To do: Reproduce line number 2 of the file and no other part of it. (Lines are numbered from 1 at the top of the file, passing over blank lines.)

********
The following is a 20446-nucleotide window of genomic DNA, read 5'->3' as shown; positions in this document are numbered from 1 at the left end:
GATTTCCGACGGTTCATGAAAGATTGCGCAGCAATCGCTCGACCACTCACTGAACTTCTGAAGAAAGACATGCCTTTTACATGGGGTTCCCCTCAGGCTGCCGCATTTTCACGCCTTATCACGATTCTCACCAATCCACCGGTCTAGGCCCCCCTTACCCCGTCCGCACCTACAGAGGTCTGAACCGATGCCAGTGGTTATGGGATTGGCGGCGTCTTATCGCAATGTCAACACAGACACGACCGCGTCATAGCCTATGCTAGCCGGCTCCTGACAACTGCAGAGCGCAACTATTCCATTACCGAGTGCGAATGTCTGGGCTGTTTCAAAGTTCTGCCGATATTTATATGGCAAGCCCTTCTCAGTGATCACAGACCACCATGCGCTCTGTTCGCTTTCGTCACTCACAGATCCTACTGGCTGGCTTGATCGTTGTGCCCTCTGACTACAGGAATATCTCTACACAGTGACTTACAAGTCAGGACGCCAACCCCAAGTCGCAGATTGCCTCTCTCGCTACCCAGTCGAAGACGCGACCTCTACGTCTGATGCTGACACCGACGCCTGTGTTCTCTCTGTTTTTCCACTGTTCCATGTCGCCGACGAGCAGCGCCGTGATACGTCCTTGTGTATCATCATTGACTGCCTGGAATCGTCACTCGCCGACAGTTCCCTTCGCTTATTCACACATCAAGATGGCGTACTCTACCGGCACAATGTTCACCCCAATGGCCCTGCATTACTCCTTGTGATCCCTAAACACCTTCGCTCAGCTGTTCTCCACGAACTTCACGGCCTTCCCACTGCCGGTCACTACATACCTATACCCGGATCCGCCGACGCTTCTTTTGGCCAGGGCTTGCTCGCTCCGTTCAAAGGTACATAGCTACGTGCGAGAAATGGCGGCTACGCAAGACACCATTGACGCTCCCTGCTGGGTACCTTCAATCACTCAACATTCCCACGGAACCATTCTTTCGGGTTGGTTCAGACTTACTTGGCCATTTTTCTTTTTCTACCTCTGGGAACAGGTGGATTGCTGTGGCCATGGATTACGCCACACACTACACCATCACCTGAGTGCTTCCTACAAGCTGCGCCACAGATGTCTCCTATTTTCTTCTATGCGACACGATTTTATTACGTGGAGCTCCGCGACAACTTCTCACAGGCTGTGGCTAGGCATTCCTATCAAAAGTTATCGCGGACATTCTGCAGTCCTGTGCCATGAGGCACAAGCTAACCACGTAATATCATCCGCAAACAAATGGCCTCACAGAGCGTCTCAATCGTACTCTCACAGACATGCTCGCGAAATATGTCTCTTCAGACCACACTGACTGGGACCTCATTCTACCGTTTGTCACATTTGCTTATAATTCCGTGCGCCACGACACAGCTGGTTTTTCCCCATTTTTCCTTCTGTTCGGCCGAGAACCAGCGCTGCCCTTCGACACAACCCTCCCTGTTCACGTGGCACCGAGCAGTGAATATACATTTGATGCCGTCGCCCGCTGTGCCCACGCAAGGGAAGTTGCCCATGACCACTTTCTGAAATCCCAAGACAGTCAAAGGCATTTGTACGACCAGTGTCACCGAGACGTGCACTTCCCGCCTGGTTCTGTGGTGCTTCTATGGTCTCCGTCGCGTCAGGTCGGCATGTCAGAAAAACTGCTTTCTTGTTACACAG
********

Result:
GATTTCCGACGGTTCATGAAAGATTGCGCAGCAATCGCTCGACCACTCACTGAACTTCTGAAGAAAGACATGCCTTTTACATGGGGTTCCCCTCAGGCTGCCGCATTTTCACGCCTTATCACGATTCTCACCAATCCACCGGTCTAGGCCCCCCTTACCCCGTCCGCACCTACAGAGGTCTGAACCGATGCCAGTGGTTATGGGATTGGCGGCGTCTTATCGCAATGTCAACACAGACACGACCGCGTCATAGCCTATGCTAGCCGGCTCCTGACAACTGCAGAGCGCAACTATTCCATTACCGAGTGCGAATGTCTGGGCTGTTTCAAAGTTCTGCCGATATTTATATGGCAAGCCCTTCTCAGTGATCACAGACCACCATGCGCTCTGTTCGCTTTCGTCACTCACAGATCCTACTGGCTGGCTTGATCGTTGTGCCCTCTGACTACAGGAATATCTCTACACAGTGACTTACAAGTCAGGACGCCAACCCCAAGTCGCAGATTGCCTCTCTCGCTACCCAGTCGAAGACGCGACCTCTACGTCTGATGCTGACACCGACGCCTGTGTTCTCTCTGTTTTTCCACTGTTCCATGTCGCCGACGAGCAGCGCCGTGATACGTCCTTGTGTATCATCATTGACTGCCTGGAATCGTCACTCGCCGACAGTTCCCTTCGCTTATTCACACATCAAGATGGCGTACTCTACCGGCACAATGTTCACCCCAATGGCCCTGCATTACTCCTTGTGATCCCTAAACACCTTCGCTCAGCTGTTCTCCACGAACTTCACGGCCTTCCCACTGCCGGTCACTACATACCTATACCCGGATCCGCCGACGCTTCTTTTGGCCAGGGCTTGCTCGCTCCGTTCAAAGGTACATAGCTACGTGCGAGAAATGGCGGCTACGCAAGACACCATTGACGCTCCCTGCTGGGTACCTTCAATCACTCAACATTCCCACGGAACCATTCTTTCGGGTTGGTTCAGACTTACTTGGCCATTTTTCTTTTTCTACCTCTGGGAACAGGTGGATTGCTGTGGCCATGGATTACGCCACACACTACACCATCACCTGAGTGCTTCCTACAAGCTGCGCCACAGATGTCTCCTATTTTCTTCTATGCGACACGATTTTATTACGTGGAGCTCCGCGACAACTTCTCACAGGCTGTGGCTAGGCATTCCTATCAAAAGTTATCGCGGACATTCTGCAGTCCTGTGCCATGAGGCACAAGCTAACCACGTAATATCATCCGCAAACAAATGGCCTCACAGAGCGTCTCAATCGTACTCTCACAGACATGCTCGCGAAATATGTCTCTTCAGACCACACTGACTGGGACCTCATTCTACCGTTTGTCACATTTGCTTATAATTCCGTGCGCCACGACACAGCTGGTTTTTCCCCATTTTTCCTTCTGTTCGGCCGAGAACCAGCGCTGCCCTTCGACACAACCCTCCCTGTTCACGTGGCACCGAGCAGTGAATATACATTTGATGCCGTCGCCCGCTGTGCCCACGCAAGGGAAGTTGCCCATGACCACTTTCTGAAATCCCAAGACAGTCAAAGGCATTTGTACGACCAGTGTCACCGAGACGTGCACTTCCCGCCTGGTTCTGTGGTGCTTCTATGGTCTCCGTCGCGTCAGGTCGGCATGTCAGAAAAACTGCTTTCTTGTTACACAG